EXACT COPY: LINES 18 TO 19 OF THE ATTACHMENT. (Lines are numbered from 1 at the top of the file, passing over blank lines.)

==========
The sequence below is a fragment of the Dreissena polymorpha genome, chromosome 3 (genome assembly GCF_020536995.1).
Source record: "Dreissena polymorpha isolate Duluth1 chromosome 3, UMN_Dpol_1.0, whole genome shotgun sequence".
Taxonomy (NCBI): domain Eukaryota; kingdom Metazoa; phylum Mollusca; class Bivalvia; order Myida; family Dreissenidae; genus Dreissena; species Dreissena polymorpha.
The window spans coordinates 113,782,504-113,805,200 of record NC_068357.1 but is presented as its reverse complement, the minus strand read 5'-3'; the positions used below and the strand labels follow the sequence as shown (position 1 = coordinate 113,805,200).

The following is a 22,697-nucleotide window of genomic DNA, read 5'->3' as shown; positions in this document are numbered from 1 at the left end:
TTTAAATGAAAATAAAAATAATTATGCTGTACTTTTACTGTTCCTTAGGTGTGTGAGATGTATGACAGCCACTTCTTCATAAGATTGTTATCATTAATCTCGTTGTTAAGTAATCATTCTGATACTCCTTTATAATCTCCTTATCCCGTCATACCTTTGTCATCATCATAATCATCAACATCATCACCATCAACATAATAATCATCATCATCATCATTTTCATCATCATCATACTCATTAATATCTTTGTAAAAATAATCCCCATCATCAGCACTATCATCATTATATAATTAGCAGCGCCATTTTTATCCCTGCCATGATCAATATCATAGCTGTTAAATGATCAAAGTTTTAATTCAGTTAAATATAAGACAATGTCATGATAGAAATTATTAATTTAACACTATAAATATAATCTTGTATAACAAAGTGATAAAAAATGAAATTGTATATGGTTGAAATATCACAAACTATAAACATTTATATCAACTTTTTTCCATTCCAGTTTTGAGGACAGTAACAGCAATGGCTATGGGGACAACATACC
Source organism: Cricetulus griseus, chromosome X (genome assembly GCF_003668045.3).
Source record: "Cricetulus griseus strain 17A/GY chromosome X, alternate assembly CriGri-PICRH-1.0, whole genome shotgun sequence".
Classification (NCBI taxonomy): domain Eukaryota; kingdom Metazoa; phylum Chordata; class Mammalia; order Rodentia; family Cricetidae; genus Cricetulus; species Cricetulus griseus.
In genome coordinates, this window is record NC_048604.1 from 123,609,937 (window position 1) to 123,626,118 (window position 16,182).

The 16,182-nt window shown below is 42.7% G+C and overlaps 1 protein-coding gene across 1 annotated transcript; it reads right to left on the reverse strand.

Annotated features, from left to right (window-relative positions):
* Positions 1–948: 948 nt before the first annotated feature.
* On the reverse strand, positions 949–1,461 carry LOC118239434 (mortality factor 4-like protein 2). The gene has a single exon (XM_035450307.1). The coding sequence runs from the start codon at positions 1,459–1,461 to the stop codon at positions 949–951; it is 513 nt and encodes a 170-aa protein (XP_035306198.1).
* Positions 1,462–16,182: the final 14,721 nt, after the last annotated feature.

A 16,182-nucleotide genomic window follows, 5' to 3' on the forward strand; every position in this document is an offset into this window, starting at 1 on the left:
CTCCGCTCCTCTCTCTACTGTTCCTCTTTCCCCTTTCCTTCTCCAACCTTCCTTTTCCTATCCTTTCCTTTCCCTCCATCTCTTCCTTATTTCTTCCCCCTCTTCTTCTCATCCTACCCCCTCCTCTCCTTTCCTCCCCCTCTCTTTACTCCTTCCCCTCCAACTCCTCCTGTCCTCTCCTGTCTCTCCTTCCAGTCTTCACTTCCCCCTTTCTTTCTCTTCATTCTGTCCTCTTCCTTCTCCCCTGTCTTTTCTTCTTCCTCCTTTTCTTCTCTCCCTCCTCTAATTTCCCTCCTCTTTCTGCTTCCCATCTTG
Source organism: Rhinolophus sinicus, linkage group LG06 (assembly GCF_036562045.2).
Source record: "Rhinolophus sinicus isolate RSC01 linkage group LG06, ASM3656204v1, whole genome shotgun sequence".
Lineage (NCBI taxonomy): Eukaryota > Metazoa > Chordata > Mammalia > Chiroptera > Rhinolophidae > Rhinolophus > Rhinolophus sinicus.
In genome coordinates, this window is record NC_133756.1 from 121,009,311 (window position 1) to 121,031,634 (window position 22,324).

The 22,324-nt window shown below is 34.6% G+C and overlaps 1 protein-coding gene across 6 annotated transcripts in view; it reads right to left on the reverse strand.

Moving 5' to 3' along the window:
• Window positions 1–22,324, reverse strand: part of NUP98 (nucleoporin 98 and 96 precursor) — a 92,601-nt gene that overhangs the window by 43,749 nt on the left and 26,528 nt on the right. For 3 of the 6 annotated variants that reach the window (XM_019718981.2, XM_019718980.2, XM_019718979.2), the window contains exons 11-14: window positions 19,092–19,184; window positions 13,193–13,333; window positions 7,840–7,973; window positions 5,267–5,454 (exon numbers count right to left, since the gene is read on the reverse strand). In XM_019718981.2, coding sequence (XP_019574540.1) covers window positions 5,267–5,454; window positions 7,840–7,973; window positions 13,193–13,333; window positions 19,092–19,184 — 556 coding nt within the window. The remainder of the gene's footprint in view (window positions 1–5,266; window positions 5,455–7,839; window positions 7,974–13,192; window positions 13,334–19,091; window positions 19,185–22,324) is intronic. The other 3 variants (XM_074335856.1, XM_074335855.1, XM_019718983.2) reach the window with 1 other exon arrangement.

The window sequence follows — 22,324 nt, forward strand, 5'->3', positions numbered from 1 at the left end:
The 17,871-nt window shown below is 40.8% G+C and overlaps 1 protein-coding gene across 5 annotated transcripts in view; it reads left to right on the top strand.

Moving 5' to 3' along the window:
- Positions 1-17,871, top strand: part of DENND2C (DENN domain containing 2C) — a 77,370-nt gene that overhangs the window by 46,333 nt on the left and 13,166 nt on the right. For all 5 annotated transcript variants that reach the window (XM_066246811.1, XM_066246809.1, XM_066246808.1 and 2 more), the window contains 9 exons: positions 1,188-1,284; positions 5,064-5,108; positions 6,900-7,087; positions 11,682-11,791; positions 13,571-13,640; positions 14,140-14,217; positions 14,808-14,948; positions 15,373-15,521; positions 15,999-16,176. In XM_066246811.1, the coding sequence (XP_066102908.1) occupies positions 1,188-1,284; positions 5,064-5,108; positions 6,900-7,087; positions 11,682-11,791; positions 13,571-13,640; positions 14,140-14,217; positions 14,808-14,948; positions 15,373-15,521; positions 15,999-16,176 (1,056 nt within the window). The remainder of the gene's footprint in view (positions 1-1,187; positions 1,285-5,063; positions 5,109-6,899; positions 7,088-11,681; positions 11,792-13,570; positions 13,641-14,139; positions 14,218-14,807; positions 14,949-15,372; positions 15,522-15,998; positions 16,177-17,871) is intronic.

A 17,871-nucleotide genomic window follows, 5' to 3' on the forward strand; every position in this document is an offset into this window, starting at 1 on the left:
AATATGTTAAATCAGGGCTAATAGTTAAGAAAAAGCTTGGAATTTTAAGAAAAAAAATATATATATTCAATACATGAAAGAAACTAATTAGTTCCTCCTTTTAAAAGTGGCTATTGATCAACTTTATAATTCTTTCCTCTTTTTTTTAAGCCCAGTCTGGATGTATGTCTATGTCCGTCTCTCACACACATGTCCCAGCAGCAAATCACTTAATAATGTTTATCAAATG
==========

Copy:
Source organism: Rhinolophus sinicus, linkage group LG06 (assembly GCF_036562045.2).
Source record: "Rhinolophus sinicus isolate RSC01 linkage group LG06, ASM3656204v1, whole genome shotgun sequence".